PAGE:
China news probably supported corn Tuesday. Corn futures declined in concert with financial markets Monday night as the diving Russian ruble and depressed financial markets reflected growing concern about a global recession. However, early morning confirmation that China is lifting its ban on Syngenta’s Viptera GMO corn sparked fresh optimism about U.S. export prospects, thereby limiting CBOT losses. March corn futures slid 2.5 cents to $4.06/bushel in late Tuesday trading, while July dipped 1.5 to $4.21.

The soy complex remained generally depressed. Early financial market losses, along with tumbling crude oil prices and the collapsing ruble, weighed significantly on soybean and product futures Tuesday as investors and traders worried about a global recession. The late morning crude/equity rebound relieved some of the pressure, particularly on soyoil, but futures continued struggling through the CBOT close. January soybean futures ended Tuesday having tumbled 16.0 cents to $10.235/bushel, while January soyoil fell 0.50 to 31.77 cents/pound, and January meal dove $8.8 to $356.0/ton.

The Russian situation powered Tuesday’s wheat gains. Russia’s ag minister stated overnight that the Putin regime will use an aggressive stock replenishment program to deal with its domestic wheat situation and disavowed talk of restrictions on exports. Wheat traders rather obviously doubted his word, since golden grain prices sustained overnight grain throughout Tuesday’s trading session. March CBOT wheat climbed 4.25 cents to $6.2325/bushel by late morning, while March KC wheat leapt surged 7.75 cents to $6.5475/bushel and March MWE wheat moved up 1.75 to $6.3425.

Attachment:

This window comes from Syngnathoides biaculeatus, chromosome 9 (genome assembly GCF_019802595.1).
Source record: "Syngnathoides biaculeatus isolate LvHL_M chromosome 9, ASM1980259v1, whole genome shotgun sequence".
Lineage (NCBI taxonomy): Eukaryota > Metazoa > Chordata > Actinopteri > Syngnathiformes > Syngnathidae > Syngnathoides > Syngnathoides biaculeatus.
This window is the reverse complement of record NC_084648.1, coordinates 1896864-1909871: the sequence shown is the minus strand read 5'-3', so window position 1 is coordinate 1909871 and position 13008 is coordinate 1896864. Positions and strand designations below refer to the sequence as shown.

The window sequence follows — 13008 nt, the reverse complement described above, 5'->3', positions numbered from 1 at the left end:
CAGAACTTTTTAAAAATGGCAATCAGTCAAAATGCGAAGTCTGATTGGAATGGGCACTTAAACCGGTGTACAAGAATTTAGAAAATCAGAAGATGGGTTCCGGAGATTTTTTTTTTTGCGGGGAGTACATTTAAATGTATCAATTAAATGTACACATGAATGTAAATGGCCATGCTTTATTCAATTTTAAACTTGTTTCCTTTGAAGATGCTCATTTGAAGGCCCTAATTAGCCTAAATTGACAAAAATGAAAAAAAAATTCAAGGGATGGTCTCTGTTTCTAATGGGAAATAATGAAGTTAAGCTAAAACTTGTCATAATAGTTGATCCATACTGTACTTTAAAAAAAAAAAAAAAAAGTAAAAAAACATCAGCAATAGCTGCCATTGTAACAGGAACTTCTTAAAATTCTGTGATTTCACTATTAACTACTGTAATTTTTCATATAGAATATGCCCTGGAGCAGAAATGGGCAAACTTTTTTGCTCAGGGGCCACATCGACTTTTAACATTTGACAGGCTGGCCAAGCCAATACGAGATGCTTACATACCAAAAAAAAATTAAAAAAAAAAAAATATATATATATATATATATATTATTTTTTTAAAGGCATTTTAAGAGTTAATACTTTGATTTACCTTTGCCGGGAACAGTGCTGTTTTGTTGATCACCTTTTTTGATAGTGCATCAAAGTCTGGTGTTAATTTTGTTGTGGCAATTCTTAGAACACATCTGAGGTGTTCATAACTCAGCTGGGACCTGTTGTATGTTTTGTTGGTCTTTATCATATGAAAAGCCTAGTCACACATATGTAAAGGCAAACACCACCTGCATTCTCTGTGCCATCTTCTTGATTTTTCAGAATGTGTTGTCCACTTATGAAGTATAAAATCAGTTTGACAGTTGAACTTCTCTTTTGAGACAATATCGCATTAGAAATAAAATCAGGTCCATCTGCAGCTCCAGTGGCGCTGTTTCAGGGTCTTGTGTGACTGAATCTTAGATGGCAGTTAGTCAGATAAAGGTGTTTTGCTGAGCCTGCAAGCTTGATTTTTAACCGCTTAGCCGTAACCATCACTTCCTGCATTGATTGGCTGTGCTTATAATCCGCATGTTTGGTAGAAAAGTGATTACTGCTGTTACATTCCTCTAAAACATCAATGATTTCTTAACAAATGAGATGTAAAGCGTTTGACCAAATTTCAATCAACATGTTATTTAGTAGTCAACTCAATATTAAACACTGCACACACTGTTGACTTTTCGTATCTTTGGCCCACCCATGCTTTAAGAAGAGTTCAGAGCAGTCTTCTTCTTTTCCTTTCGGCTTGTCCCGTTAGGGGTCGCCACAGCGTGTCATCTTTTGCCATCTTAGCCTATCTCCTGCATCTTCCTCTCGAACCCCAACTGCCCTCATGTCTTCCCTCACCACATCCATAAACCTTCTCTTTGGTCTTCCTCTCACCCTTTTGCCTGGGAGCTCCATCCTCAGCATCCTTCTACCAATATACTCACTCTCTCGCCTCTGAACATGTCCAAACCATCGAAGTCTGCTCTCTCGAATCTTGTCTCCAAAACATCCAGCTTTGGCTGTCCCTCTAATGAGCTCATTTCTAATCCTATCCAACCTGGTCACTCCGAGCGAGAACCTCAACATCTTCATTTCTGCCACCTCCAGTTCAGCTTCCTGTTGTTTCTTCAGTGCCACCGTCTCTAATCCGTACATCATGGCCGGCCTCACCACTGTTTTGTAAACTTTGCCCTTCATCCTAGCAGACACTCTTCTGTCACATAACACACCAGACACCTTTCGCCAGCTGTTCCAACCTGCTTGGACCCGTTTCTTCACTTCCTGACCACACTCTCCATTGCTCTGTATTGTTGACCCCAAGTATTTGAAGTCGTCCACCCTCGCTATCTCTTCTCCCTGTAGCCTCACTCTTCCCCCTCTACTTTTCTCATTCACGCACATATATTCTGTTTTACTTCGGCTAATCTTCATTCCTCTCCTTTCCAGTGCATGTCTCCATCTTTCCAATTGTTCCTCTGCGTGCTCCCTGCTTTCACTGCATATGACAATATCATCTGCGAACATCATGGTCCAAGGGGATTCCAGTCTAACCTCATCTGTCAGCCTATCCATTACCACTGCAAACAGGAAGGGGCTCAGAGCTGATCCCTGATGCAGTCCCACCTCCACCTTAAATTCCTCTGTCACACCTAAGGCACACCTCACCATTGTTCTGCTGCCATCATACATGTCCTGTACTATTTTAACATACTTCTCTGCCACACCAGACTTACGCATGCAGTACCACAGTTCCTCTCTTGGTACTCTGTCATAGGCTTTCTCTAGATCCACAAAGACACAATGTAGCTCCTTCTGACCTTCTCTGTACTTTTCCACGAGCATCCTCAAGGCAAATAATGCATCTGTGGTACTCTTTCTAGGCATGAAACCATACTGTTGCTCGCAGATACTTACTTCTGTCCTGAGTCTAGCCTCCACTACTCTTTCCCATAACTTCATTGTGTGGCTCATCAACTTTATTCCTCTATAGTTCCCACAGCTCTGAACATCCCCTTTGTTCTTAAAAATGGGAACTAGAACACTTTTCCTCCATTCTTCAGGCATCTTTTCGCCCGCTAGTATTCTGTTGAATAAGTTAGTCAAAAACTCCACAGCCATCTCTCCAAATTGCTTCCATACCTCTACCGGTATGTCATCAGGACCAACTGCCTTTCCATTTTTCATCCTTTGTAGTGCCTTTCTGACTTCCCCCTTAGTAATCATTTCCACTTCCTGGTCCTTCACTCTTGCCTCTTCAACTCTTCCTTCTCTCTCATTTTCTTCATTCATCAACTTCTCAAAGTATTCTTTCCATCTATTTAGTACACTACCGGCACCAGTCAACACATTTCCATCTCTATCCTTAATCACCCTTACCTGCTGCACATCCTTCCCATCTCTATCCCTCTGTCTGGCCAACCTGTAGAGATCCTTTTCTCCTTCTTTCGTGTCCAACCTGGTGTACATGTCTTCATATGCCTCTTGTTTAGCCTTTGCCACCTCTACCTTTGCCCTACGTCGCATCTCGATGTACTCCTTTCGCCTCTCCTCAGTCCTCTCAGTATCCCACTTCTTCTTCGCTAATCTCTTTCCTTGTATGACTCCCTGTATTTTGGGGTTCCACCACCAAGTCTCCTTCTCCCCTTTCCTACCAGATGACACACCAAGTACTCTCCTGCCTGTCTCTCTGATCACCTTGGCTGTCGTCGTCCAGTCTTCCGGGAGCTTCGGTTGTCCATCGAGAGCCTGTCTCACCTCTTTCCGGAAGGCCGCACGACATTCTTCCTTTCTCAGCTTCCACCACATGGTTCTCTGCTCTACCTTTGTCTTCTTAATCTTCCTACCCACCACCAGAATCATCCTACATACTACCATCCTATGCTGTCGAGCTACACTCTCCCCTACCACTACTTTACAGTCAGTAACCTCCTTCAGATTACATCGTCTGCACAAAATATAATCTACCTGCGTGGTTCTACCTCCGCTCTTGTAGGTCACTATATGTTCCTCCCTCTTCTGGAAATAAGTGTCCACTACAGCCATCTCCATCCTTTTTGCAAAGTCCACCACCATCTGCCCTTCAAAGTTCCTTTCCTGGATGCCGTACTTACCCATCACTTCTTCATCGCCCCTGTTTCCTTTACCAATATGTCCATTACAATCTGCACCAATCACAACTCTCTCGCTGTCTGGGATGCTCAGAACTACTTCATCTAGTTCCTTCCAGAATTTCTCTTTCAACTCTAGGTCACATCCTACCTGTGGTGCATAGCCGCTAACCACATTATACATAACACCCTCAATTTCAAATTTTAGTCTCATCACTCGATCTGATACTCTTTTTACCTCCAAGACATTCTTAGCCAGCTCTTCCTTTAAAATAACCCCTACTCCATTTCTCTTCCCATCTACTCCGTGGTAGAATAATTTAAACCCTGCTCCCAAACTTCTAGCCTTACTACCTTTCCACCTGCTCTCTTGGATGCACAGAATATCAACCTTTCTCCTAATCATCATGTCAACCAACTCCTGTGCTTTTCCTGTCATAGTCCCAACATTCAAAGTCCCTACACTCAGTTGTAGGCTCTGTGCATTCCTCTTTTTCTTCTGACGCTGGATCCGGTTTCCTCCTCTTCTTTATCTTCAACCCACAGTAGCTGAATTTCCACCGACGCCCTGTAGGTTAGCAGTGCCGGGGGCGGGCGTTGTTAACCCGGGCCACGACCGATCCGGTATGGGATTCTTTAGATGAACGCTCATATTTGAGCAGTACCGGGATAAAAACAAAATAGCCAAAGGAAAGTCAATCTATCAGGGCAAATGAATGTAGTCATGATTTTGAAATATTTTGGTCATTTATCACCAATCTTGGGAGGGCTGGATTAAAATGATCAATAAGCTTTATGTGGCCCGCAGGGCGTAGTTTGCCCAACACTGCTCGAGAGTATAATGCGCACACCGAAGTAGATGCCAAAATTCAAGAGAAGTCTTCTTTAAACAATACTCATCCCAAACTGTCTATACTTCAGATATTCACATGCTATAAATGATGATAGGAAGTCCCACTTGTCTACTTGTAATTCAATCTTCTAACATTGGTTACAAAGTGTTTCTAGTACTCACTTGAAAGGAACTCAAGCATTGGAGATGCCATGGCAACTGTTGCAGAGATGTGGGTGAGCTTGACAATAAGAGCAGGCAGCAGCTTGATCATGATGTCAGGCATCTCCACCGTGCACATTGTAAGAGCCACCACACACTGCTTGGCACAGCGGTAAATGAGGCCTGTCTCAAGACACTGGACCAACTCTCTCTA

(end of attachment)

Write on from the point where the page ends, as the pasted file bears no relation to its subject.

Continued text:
Bearish demand ideas sent the cattle market tumbling. Despite the rebound from early lows posted by the energy and equity markets, cattle traders clearly remained deeply concerned about demand prospects for 2015. That is, the supply of fed cattle and beef will almost surely remain very tight, but diving CME futures continued their recent breakdown anyway. February live cattle crashed the daily 3.00-cent limit to 158.75 cents/pound shortly after today’s opening, which April futures quickly matched, falling to 158.10. January and March feeder cattle futures again plummeted the 3.00-cent daily limit to 219.60 and 215.25 cents/pound, respectively.

The hog and pork complex followed cattle lower. The pessimism dominating the cattle and beef complex apparently spilled over into hog and pork prices today. The CME losses were exaggerated by midsession news of a big breakdown in pork cutouts, which traders seemingly construed as another signal of weak red meat demand. February hog futures plunged 1.60 cents to 81.67 cents/pound as Tuesday’s CME ended, while June hogs dove 1.10 cents to 90.15.